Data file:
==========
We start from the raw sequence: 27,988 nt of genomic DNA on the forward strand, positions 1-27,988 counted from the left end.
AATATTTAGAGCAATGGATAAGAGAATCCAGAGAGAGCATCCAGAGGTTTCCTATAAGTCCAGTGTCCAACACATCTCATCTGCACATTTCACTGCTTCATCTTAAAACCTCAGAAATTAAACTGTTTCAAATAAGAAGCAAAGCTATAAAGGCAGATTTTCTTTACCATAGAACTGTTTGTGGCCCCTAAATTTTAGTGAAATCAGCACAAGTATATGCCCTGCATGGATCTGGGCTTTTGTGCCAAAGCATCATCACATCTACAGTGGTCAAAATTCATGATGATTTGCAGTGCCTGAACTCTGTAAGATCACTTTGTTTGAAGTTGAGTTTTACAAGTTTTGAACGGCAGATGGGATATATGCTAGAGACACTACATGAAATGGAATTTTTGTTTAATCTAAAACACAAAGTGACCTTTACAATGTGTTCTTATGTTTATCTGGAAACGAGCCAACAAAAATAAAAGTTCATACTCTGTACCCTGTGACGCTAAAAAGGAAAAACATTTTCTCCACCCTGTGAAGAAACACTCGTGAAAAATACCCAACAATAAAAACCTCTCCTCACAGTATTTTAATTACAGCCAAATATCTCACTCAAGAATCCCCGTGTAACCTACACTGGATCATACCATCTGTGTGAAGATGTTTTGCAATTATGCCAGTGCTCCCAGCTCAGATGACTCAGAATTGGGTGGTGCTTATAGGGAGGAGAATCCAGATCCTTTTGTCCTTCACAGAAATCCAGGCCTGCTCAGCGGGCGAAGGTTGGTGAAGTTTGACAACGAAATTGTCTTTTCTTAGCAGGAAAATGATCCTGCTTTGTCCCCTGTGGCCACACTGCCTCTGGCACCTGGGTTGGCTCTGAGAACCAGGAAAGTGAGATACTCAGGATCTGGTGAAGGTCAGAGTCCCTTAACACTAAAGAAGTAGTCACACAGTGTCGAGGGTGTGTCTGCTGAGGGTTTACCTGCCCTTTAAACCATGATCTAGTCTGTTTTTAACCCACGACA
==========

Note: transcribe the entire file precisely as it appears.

We start from the raw sequence: 27,988 nt of genomic DNA on the forward strand, positions 1-27,988 counted from the left end.
AATATTTAGAGCAATGGATAAGAGAATCCAGAGAGAGCATCCAGAGGTTTCCTATAAGTCCAGTGTCCAACACATCTCATCTGCACATTTCACTGCTTCATCTTAAAACCTCAGAAATTAAACTGTTTCAAATAAGAAGCAAAGCTATAAAGGCAGATTTTCTTTACCATAGAACTGTTTGTGGCCCCTAAATTTTAGTGAAATCAGCACAAGTATATGCCCTGCATGGATCTGGGCTTTTGTGCCAAAGCATCATCACATCTACAGTGGTCAAAATTCATGATGATTTGCAGTGCCTGAACTCTGTAAGATCACTTTGTTTGAAGTTGAGTTTTACAAGTTTTGAACGGCAGATGGGATATATGCTAGAGACACTACATGAAATGGAATTTTTGTTTAATCTAAAACACAAAGTGACCTTTACAATGTGTTCTTATGTTTATCTGGAAACGAGCCAACAAAAATAAAAGTTCATACTCTGTACCCTGTGACGCTAAAAAGGAAAAACATTTTCTCCACCCTGTGAAGAAACACTCGTGAAAAATACCCAACAATAAAAACCTCTCCTCACAGTATTTTAATTACAGCCAAATATCTCACTCAAGAATCCCCGTGTAACCTACACTGGATCATACCATCTGTGTGAAGATGTTTTGCAATTATGCCAGTGCTCCCAGCTCAGATGACTCAGAATTGGGTGGTGCTTATAGGGAGGAGAATCCAGATCCTTTTGTCCTTCACAGAAATCCAGGCCTGCTCAGCGGGCGAAGGTTGGTGAAGTTTGACAACGAAATTGTCTTTTCTTAGCAGGAAAATGATCCTGCTTTGTCCCCTGTGGCCACACTGCCTCTGGCACCTGGGTTGGCTCTGAGAACCAGGAAAGTGAGATACTCAGGATCTGGTGAAGGTCAGAGTCCCTTAACACTAAAGAAGTAGTCACACAGTGTCGAGGGTGTGTCTGCTGAGGGTTTACCTGCCCTTTAAACCATGATCTAGTCTGTTTTTAACCCACGACA